SOURCE: Washington Post
by Petra Rivera-Rideau
Their performance perpetuated the marginalization of Afro-Latinos and other people of African descent.
by Pearl Duncan
It was appropriate that in the pre-game festivities leading up to the Super Bowl from New Orleans, with so many of the musicians descended from African American ancestors who remembered their native language(s), played the “Iko, Iko” song, directly created from their ancestors’ blended languages.“My grandma and your grandma Were sittin’ by the fire. My grandma told your grandma: ‘I’m gonna set your flag on fire.’Talkin' 'bout: Hey now! Hey now! Iko, Iko, unday Jockamo feeno ai nane`. Jockamo fee nane`.*
- Santae Tribble, Whose Wrongful Conviction Revealed FBI Forensic Hair Match Flaws, Dies at 59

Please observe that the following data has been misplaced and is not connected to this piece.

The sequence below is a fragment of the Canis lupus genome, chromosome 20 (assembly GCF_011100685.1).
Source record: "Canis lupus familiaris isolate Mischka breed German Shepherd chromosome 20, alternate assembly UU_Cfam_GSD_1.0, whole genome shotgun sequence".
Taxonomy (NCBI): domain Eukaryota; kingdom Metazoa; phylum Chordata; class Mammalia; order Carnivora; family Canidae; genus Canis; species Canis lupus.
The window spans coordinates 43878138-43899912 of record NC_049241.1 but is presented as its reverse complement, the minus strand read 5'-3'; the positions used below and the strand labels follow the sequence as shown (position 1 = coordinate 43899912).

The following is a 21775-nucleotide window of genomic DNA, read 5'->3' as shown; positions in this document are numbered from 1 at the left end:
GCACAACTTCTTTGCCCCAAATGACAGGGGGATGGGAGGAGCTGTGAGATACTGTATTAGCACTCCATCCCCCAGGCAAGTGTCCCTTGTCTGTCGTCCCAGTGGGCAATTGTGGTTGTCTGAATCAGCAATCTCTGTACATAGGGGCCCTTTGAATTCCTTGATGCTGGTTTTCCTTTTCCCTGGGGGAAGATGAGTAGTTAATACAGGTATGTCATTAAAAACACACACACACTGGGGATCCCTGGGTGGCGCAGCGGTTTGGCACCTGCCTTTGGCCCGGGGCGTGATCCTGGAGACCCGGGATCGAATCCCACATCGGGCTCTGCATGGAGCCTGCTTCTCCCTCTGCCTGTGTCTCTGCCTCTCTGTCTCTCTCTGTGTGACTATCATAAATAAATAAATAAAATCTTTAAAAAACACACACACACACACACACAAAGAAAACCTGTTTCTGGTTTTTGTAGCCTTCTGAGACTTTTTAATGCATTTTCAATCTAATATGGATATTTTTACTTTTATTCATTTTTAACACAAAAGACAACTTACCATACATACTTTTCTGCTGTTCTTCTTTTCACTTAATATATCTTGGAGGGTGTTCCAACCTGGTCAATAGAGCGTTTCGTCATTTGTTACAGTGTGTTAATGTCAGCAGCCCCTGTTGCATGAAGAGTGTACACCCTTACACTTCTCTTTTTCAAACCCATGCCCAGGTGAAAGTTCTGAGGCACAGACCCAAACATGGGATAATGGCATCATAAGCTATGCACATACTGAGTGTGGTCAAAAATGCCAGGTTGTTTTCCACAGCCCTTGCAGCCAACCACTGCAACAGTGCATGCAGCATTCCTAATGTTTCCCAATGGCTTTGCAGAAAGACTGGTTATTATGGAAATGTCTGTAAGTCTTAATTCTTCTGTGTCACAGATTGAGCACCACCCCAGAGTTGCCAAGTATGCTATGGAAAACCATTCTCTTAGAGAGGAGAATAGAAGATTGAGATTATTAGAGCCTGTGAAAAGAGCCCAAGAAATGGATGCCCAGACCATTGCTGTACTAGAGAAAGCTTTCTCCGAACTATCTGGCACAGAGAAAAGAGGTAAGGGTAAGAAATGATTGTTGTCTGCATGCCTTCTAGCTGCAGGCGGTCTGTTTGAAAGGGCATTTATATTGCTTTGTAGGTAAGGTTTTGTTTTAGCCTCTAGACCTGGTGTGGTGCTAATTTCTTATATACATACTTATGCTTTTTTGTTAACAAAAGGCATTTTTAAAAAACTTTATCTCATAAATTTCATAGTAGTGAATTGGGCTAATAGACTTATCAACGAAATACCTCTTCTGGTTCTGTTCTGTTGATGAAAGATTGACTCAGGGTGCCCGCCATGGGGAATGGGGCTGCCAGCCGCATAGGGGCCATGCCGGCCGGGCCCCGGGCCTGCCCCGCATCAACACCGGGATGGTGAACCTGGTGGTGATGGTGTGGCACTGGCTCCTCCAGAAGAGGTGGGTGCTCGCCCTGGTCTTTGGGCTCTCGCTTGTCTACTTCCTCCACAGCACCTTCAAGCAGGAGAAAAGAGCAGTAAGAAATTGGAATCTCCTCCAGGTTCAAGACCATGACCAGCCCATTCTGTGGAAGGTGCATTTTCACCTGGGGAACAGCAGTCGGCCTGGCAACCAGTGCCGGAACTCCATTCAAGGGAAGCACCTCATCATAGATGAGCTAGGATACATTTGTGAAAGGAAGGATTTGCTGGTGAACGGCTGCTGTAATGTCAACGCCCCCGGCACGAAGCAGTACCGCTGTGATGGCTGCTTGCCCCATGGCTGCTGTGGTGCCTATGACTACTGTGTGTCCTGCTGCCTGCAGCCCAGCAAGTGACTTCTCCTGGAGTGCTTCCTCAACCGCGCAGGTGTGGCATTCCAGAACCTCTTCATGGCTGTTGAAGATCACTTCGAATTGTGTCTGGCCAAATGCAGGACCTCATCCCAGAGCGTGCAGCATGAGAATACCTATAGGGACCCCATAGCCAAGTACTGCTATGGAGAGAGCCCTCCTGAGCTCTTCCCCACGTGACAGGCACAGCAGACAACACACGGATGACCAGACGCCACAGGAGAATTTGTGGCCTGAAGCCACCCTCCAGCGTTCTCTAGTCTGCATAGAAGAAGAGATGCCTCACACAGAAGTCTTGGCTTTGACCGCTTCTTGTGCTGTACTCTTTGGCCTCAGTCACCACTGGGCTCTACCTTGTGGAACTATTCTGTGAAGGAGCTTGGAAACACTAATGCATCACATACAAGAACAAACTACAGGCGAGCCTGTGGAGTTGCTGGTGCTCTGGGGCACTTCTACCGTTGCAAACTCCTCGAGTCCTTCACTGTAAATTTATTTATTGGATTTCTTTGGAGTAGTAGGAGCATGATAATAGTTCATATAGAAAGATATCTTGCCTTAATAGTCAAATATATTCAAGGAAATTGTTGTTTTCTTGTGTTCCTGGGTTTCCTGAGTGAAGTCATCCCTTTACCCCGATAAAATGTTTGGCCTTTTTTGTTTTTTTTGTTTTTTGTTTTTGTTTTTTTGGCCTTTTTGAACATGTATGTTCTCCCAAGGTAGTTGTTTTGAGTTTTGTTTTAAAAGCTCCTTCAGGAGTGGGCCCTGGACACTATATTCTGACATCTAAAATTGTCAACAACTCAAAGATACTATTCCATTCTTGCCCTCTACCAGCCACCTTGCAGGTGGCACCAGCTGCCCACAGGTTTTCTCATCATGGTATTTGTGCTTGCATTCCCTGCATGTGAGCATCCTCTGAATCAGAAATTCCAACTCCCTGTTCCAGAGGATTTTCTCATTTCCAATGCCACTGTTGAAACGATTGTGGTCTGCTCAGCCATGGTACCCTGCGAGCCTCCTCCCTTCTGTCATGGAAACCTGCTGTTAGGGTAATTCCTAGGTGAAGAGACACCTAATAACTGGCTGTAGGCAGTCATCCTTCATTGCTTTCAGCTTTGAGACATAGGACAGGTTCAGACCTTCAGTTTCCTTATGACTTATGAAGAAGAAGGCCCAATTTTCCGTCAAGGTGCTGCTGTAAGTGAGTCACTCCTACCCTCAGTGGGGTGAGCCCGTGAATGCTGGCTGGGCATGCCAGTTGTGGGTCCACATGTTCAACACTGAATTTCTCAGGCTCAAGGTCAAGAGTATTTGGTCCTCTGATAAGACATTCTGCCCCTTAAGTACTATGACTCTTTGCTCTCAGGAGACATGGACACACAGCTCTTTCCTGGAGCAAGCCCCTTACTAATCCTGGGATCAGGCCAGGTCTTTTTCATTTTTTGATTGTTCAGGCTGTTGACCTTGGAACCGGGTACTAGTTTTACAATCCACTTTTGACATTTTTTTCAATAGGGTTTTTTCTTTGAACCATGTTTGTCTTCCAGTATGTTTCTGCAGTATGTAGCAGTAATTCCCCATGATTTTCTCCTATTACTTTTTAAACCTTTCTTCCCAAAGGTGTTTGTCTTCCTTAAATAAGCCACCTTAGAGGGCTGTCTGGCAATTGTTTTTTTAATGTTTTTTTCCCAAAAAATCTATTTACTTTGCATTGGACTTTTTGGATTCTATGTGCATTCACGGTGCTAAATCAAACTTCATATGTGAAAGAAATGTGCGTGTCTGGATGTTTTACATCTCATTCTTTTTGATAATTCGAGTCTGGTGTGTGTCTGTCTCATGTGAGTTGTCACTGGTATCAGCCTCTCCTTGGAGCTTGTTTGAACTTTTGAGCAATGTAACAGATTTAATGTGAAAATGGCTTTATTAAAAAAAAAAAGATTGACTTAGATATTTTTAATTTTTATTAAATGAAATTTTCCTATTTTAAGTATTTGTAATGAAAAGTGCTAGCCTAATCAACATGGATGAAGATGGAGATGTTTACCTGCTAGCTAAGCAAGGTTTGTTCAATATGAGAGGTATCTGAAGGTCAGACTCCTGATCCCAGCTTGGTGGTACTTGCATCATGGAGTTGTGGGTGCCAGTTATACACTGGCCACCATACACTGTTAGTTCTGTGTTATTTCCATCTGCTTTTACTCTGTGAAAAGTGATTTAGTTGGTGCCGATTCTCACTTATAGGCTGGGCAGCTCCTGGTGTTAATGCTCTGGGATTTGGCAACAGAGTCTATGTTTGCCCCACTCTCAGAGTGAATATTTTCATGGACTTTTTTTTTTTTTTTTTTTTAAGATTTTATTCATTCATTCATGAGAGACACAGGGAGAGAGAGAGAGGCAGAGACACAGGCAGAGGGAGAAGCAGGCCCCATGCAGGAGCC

- Crowd Rallies to Keep Confederate Memorial in Downtown St. Augustine
- As Divisions Threaten America, The Pressure To Cancel Presidents Is Dangerous
- Trump is Going All In on Divisive Culture Wars. That Might not Work this Time.
- Redskins, Indians and the Long Push to Drop Native American Mascots
- How to Confront a Racist National History
- The Politics of Race are Shifting, and Politicians are Struggling to Keep Pace
- Trump’s Push to Amplify Racism Unnerves Republicans who have Long Enabled Him
- The Day the White Working Class Turned Republican (Review)
- David Starkey Criticised over Slavery Comments